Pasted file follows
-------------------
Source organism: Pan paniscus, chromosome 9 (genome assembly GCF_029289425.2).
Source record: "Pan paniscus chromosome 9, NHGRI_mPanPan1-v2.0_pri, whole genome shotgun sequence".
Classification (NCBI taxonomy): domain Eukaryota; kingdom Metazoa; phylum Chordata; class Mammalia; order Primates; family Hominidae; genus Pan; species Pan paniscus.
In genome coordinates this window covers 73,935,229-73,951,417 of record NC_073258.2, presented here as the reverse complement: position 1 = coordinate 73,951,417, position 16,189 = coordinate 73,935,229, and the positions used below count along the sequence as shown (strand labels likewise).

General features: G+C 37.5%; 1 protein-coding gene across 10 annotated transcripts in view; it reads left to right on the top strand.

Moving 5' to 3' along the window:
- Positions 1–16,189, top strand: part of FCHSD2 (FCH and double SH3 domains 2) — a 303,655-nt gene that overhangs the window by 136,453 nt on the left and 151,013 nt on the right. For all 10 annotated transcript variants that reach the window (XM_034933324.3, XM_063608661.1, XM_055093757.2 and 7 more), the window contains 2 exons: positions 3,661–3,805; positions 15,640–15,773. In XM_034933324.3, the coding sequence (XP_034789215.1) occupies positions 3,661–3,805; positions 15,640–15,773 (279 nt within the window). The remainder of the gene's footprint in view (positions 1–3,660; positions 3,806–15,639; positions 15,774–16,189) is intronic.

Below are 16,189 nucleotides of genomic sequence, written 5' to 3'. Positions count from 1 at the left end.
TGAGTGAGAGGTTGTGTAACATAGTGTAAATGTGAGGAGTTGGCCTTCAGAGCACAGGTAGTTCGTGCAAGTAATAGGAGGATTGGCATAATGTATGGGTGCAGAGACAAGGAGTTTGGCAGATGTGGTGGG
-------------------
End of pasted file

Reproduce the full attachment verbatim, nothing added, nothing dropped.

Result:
Source organism: Pan paniscus, chromosome 9 (genome assembly GCF_029289425.2).
Source record: "Pan paniscus chromosome 9, NHGRI_mPanPan1-v2.0_pri, whole genome shotgun sequence".
Classification (NCBI taxonomy): domain Eukaryota; kingdom Metazoa; phylum Chordata; class Mammalia; order Primates; family Hominidae; genus Pan; species Pan paniscus.
In genome coordinates this window covers 73,935,229-73,951,417 of record NC_073258.2, presented here as the reverse complement: position 1 = coordinate 73,951,417, position 16,189 = coordinate 73,935,229, and the positions used below count along the sequence as shown (strand labels likewise).

General features: G+C 37.5%; 1 protein-coding gene across 10 annotated transcripts in view; it reads left to right on the top strand.

Moving 5' to 3' along the window:
- Positions 1–16,189, top strand: part of FCHSD2 (FCH and double SH3 domains 2) — a 303,655-nt gene that overhangs the window by 136,453 nt on the left and 151,013 nt on the right. For all 10 annotated transcript variants that reach the window (XM_034933324.3, XM_063608661.1, XM_055093757.2 and 7 more), the window contains 2 exons: positions 3,661–3,805; positions 15,640–15,773. In XM_034933324.3, the coding sequence (XP_034789215.1) occupies positions 3,661–3,805; positions 15,640–15,773 (279 nt within the window). The remainder of the gene's footprint in view (positions 1–3,660; positions 3,806–15,639; positions 15,774–16,189) is intronic.

Below are 16,189 nucleotides of genomic sequence, written 5' to 3'. Positions count from 1 at the left end.
TGAGTGAGAGGTTGTGTAACATAGTGTAAATGTGAGGAGTTGGCCTTCAGAGCACAGGTAGTTCGTGCAAGTAATAGGAGGATTGGCATAATGTATGGGTGCAGAGACAAGGAGTTTGGCAGATGTGGTGGG